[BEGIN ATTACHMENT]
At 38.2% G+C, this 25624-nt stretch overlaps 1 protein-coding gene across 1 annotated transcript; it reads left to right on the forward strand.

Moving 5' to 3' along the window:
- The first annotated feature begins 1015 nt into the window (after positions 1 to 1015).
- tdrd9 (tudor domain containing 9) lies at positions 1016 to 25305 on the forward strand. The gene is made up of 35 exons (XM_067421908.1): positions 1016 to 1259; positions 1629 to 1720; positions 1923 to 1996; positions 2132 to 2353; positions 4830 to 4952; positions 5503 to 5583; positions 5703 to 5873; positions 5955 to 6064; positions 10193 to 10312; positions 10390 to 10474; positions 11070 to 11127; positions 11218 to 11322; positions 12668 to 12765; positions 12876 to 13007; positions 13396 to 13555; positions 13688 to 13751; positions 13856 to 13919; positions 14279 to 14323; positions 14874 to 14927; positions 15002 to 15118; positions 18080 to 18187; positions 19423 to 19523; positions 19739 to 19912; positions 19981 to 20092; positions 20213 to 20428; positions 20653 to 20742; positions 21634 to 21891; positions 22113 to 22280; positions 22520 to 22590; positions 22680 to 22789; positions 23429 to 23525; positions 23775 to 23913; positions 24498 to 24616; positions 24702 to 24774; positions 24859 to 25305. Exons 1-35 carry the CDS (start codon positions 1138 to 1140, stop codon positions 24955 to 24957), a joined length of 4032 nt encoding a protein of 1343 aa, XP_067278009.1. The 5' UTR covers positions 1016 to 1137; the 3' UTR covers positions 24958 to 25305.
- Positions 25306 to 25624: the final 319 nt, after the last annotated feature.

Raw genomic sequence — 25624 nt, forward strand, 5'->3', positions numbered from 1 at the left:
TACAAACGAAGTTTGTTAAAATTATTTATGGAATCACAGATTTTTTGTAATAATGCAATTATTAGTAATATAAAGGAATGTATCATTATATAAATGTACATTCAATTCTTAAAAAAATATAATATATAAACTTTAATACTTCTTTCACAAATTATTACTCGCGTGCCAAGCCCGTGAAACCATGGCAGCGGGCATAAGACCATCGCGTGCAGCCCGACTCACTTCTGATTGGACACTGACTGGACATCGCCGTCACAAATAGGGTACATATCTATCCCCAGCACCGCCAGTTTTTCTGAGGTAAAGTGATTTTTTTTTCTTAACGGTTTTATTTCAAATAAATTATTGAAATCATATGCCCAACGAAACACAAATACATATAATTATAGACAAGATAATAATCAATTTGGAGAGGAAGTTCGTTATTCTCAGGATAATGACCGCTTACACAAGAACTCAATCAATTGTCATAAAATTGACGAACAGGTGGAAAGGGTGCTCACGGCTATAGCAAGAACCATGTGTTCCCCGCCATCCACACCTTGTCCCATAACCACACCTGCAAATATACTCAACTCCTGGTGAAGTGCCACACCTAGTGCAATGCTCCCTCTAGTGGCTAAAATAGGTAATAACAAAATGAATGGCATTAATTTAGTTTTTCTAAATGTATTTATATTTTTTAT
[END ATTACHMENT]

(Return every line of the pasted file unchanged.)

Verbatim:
At 38.2% G+C, this 25624-nt stretch overlaps 1 protein-coding gene across 1 annotated transcript; it reads left to right on the forward strand.

Moving 5' to 3' along the window:
- The first annotated feature begins 1015 nt into the window (after positions 1 to 1015).
- tdrd9 (tudor domain containing 9) lies at positions 1016 to 25305 on the forward strand. The gene is made up of 35 exons (XM_067421908.1): positions 1016 to 1259; positions 1629 to 1720; positions 1923 to 1996; positions 2132 to 2353; positions 4830 to 4952; positions 5503 to 5583; positions 5703 to 5873; positions 5955 to 6064; positions 10193 to 10312; positions 10390 to 10474; positions 11070 to 11127; positions 11218 to 11322; positions 12668 to 12765; positions 12876 to 13007; positions 13396 to 13555; positions 13688 to 13751; positions 13856 to 13919; positions 14279 to 14323; positions 14874 to 14927; positions 15002 to 15118; positions 18080 to 18187; positions 19423 to 19523; positions 19739 to 19912; positions 19981 to 20092; positions 20213 to 20428; positions 20653 to 20742; positions 21634 to 21891; positions 22113 to 22280; positions 22520 to 22590; positions 22680 to 22789; positions 23429 to 23525; positions 23775 to 23913; positions 24498 to 24616; positions 24702 to 24774; positions 24859 to 25305. Exons 1-35 carry the CDS (start codon positions 1138 to 1140, stop codon positions 24955 to 24957), a joined length of 4032 nt encoding a protein of 1343 aa, XP_067278009.1. The 5' UTR covers positions 1016 to 1137; the 3' UTR covers positions 24958 to 25305.
- Positions 25306 to 25624: the final 319 nt, after the last annotated feature.

Raw genomic sequence — 25624 nt, forward strand, 5'->3', positions numbered from 1 at the left:
TACAAACGAAGTTTGTTAAAATTATTTATGGAATCACAGATTTTTTGTAATAATGCAATTATTAGTAATATAAAGGAATGTATCATTATATAAATGTACATTCAATTCTTAAAAAAATATAATATATAAACTTTAATACTTCTTTCACAAATTATTACTCGCGTGCCAAGCCCGTGAAACCATGGCAGCGGGCATAAGACCATCGCGTGCAGCCCGACTCACTTCTGATTGGACACTGACTGGACATCGCCGTCACAAATAGGGTACATATCTATCCCCAGCACCGCCAGTTTTTCTGAGGTAAAGTGATTTTTTTTTCTTAACGGTTTTATTTCAAATAAATTATTGAAATCATATGCCCAACGAAACACAAATACATATAATTATAGACAAGATAATAATCAATTTGGAGAGGAAGTTCGTTATTCTCAGGATAATGACCGCTTACACAAGAACTCAATCAATTGTCATAAAATTGACGAACAGGTGGAAAGGGTGCTCACGGCTATAGCAAGAACCATGTGTTCCCCGCCATCCACACCTTGTCCCATAACCACACCTGCAAATATACTCAACTCCTGGTGAAGTGCCACACCTAGTGCAATGCTCCCTCTAGTGGCTAAAATAGGTAATAACAAAATGAATGGCATTAATTTAGTTTTTCTAAATGTATTTATATTTTTTAT